The Ultimate Guide for Students/Clinicians considering ISL trips
Have you ever felt drawn to international service learning (ISL), but you didn’t know how to start, where to go, or who to contact? There are two avenues within the American Physical Therapy Association (APTA) that could assist you with your search. The first is the Health Policy & Administration’s Global Health Special Interest Group (GHSIG) which functions to promote networking and collaboration within the following issues: Community Health and Wellness Promotion, Cultural Competency, Global Health Education, Disability Studies, Health Disparities, International Clinical Education, Linguistic Competency , Pro Bono, Rural Health, and Service-Learning. The second is the APTA Student Assembly’s Global Health Project Committee (GHPC) which promotes awareness of global affairs concerning physical therapy, fosters relationships international programs, and provides resources for students interested in global health education and service learning.
During my term as the Co-Chair of the GHPC, students and clinicians were interested in pursuing ISL trips, but their minds were flooded with questions and very little direction. With the collaborative efforts of my ISL subcommittee, we decided to create an ISL Manual to answer those exact questions.
Taking interest in an ISL trip is the first step, but execution requires significant planning. Our intent was to provide a how-to-guide that would assist with your preparation. Other resources may be available and we encourage you to utilize the members of our project committee and to engage with the GHSIG on social media via Facebook and Twitter (@GHSIG).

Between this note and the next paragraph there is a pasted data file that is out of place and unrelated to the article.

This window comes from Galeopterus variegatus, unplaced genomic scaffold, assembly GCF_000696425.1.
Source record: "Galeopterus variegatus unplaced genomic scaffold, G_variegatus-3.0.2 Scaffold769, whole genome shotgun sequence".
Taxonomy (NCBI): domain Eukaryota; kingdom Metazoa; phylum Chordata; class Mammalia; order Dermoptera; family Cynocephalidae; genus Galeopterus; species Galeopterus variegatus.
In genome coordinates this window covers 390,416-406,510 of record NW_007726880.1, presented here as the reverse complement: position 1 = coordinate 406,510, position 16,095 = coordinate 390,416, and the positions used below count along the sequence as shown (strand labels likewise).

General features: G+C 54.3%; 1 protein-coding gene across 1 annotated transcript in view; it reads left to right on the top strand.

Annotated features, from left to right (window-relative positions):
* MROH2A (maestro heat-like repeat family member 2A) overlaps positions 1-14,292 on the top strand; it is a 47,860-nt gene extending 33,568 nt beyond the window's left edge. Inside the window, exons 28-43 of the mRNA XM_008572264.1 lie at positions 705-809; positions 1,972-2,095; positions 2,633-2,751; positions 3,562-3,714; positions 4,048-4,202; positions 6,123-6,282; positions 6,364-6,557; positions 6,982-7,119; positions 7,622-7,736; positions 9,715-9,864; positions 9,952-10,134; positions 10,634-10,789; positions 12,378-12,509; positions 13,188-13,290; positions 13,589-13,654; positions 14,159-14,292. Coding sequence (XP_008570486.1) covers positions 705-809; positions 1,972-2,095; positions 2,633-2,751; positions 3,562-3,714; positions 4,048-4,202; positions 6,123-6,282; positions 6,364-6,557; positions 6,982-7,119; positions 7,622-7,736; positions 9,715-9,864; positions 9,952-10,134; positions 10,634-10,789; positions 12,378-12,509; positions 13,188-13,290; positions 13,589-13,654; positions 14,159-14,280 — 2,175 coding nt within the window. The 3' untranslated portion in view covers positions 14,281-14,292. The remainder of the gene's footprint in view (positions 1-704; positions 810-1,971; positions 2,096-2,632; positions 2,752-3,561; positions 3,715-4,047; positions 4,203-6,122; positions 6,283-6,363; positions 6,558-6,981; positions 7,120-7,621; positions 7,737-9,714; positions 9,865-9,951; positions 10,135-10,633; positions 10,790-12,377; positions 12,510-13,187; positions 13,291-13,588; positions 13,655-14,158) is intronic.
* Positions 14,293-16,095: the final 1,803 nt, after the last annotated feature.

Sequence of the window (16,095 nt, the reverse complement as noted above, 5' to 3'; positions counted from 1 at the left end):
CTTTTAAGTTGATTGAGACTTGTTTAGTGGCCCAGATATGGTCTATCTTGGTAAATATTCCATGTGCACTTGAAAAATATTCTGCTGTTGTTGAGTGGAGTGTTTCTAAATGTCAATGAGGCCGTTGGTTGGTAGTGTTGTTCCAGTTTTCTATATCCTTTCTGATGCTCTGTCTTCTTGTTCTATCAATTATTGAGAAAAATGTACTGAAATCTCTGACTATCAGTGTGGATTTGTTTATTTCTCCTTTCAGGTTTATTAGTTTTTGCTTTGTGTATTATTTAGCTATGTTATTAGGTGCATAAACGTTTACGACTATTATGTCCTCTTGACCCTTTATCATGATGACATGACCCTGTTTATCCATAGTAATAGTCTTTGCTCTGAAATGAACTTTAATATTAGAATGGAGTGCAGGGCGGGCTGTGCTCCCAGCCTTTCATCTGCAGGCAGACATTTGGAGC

Before you decide to go, check yourself. Why are you going? If you are simply going for a resume’ booster, spare yourself the time and money. If you are you going to learn about the culture, the people, the language, and their healthcare system? Then yes! I encourage you to participate in an ISL trip for our destiny for greatness can be achieved through serving others for it is in giving that we receive. There is nothing more powerful than a smile, a helping hand, and an open heart.
- April Fajardo, PT, DPT
The production of the ISL manual would not have been possible without the participation of the following people:
Ashley Alagna (Carroll University)
Rachel Buckner (University of Southern California)
Michael Weinand (North Arizona University)
Brittney Townsend (Southwest Baptist University)
Sam Weng (Cal State Long Beach)
Josh Greensweig (University of Minnesota)
Jillian Carney (St. Catherine University alum)
Josh D’Angelo, PT, DPT
Fred Gilbert, SPT (University of Alabama at Birmingham)
Jeanine Gunn, PT, DPT
Efosa Guobadia, PT, DPT
Beverly McNeal, PT, DPT, GCS